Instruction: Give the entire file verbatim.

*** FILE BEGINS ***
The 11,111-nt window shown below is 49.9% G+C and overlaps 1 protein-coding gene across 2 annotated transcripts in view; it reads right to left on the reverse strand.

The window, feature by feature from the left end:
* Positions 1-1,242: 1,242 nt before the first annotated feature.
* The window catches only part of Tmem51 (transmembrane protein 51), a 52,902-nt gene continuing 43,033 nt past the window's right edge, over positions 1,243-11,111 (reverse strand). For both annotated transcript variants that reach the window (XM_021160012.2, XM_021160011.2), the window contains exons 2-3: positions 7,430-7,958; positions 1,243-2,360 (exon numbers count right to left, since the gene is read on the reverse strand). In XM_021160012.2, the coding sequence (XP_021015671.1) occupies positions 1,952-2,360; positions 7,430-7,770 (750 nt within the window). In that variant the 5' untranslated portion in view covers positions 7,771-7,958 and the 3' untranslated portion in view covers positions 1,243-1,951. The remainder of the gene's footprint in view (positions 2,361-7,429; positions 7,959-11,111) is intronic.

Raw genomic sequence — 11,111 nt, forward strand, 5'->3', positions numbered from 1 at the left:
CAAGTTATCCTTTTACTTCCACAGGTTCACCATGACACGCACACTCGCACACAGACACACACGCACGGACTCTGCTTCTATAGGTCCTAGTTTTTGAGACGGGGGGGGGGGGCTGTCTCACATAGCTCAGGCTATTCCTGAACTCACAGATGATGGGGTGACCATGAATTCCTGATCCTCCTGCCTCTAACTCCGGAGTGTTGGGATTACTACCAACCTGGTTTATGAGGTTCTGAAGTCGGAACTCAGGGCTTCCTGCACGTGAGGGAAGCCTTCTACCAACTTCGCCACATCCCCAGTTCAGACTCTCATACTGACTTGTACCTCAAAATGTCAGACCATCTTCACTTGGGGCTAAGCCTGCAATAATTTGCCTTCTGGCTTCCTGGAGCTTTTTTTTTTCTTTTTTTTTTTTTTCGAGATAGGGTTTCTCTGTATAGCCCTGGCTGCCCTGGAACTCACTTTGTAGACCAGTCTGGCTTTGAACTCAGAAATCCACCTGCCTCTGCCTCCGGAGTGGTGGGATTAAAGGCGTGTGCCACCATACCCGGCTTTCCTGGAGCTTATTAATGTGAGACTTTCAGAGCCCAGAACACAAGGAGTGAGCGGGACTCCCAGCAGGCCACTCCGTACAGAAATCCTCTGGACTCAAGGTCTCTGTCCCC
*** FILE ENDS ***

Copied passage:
The 11,111-nt window shown below is 49.9% G+C and overlaps 1 protein-coding gene across 2 annotated transcripts in view; it reads right to left on the reverse strand.

The window, feature by feature from the left end:
* Positions 1-1,242: 1,242 nt before the first annotated feature.
* The window catches only part of Tmem51 (transmembrane protein 51), a 52,902-nt gene continuing 43,033 nt past the window's right edge, over positions 1,243-11,111 (reverse strand). For both annotated transcript variants that reach the window (XM_021160012.2, XM_021160011.2), the window contains exons 2-3: positions 7,430-7,958; positions 1,243-2,360 (exon numbers count right to left, since the gene is read on the reverse strand). In XM_021160012.2, the coding sequence (XP_021015671.1) occupies positions 1,952-2,360; positions 7,430-7,770 (750 nt within the window). In that variant the 5' untranslated portion in view covers positions 7,771-7,958 and the 3' untranslated portion in view covers positions 1,243-1,951. The remainder of the gene's footprint in view (positions 2,361-7,429; positions 7,959-11,111) is intronic.

Raw genomic sequence — 11,111 nt, forward strand, 5'->3', positions numbered from 1 at the left:
CAAGTTATCCTTTTACTTCCACAGGTTCACCATGACACGCACACTCGCACACAGACACACACGCACGGACTCTGCTTCTATAGGTCCTAGTTTTTGAGACGGGGGGGGGGGGCTGTCTCACATAGCTCAGGCTATTCCTGAACTCACAGATGATGGGGTGACCATGAATTCCTGATCCTCCTGCCTCTAACTCCGGAGTGTTGGGATTACTACCAACCTGGTTTATGAGGTTCTGAAGTCGGAACTCAGGGCTTCCTGCACGTGAGGGAAGCCTTCTACCAACTTCGCCACATCCCCAGTTCAGACTCTCATACTGACTTGTACCTCAAAATGTCAGACCATCTTCACTTGGGGCTAAGCCTGCAATAATTTGCCTTCTGGCTTCCTGGAGCTTTTTTTTTTCTTTTTTTTTTTTTTCGAGATAGGGTTTCTCTGTATAGCCCTGGCTGCCCTGGAACTCACTTTGTAGACCAGTCTGGCTTTGAACTCAGAAATCCACCTGCCTCTGCCTCCGGAGTGGTGGGATTAAAGGCGTGTGCCACCATACCCGGCTTTCCTGGAGCTTATTAATGTGAGACTTTCAGAGCCCAGAACACAAGGAGTGAGCGGGACTCCCAGCAGGCCACTCCGTACAGAAATCCTCTGGACTCAAGGTCTCTGTCCCC